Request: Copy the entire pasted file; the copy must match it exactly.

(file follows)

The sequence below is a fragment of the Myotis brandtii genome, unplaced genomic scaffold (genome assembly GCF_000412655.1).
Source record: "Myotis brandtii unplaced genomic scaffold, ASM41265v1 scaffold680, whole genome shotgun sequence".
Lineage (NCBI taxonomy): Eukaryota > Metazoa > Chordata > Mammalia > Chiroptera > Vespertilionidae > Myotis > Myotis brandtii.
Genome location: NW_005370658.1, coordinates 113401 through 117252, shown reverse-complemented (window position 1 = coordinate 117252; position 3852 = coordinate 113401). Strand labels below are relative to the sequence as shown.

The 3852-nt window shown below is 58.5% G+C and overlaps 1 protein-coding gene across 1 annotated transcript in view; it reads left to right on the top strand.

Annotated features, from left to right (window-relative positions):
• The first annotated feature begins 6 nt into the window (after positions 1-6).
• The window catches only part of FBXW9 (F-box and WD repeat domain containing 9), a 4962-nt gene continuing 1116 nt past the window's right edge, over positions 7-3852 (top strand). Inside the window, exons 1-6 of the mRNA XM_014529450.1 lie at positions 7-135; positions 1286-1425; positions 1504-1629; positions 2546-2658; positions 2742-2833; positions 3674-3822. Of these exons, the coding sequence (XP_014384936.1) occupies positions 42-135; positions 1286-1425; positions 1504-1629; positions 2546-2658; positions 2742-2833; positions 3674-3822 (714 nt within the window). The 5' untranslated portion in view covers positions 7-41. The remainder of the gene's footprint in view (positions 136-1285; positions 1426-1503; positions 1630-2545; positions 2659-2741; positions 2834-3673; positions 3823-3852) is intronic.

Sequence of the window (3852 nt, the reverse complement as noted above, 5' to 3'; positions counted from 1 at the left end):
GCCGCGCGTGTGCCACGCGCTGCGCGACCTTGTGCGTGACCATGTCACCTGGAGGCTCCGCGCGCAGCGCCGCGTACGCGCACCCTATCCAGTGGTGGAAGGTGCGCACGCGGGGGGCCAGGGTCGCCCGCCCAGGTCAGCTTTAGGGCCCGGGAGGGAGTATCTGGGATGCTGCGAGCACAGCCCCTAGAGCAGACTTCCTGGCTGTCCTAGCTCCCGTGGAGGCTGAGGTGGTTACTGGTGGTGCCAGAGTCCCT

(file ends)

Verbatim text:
The sequence below is a fragment of the Myotis brandtii genome, unplaced genomic scaffold (genome assembly GCF_000412655.1).
Source record: "Myotis brandtii unplaced genomic scaffold, ASM41265v1 scaffold680, whole genome shotgun sequence".
Lineage (NCBI taxonomy): Eukaryota > Metazoa > Chordata > Mammalia > Chiroptera > Vespertilionidae > Myotis > Myotis brandtii.
Genome location: NW_005370658.1, coordinates 113401 through 117252, shown reverse-complemented (window position 1 = coordinate 117252; position 3852 = coordinate 113401). Strand labels below are relative to the sequence as shown.

The 3852-nt window shown below is 58.5% G+C and overlaps 1 protein-coding gene across 1 annotated transcript in view; it reads left to right on the top strand.

Annotated features, from left to right (window-relative positions):
• The first annotated feature begins 6 nt into the window (after positions 1-6).
• The window catches only part of FBXW9 (F-box and WD repeat domain containing 9), a 4962-nt gene continuing 1116 nt past the window's right edge, over positions 7-3852 (top strand). Inside the window, exons 1-6 of the mRNA XM_014529450.1 lie at positions 7-135; positions 1286-1425; positions 1504-1629; positions 2546-2658; positions 2742-2833; positions 3674-3822. Of these exons, the coding sequence (XP_014384936.1) occupies positions 42-135; positions 1286-1425; positions 1504-1629; positions 2546-2658; positions 2742-2833; positions 3674-3822 (714 nt within the window). The 5' untranslated portion in view covers positions 7-41. The remainder of the gene's footprint in view (positions 136-1285; positions 1426-1503; positions 1630-2545; positions 2659-2741; positions 2834-3673; positions 3823-3852) is intronic.

Sequence of the window (3852 nt, the reverse complement as noted above, 5' to 3'; positions counted from 1 at the left end):
GCCGCGCGTGTGCCACGCGCTGCGCGACCTTGTGCGTGACCATGTCACCTGGAGGCTCCGCGCGCAGCGCCGCGTACGCGCACCCTATCCAGTGGTGGAAGGTGCGCACGCGGGGGGCCAGGGTCGCCCGCCCAGGTCAGCTTTAGGGCCCGGGAGGGAGTATCTGGGATGCTGCGAGCACAGCCCCTAGAGCAGACTTCCTGGCTGTCCTAGCTCCCGTGGAGGCTGAGGTGGTTACTGGTGGTGCCAGAGTCCCT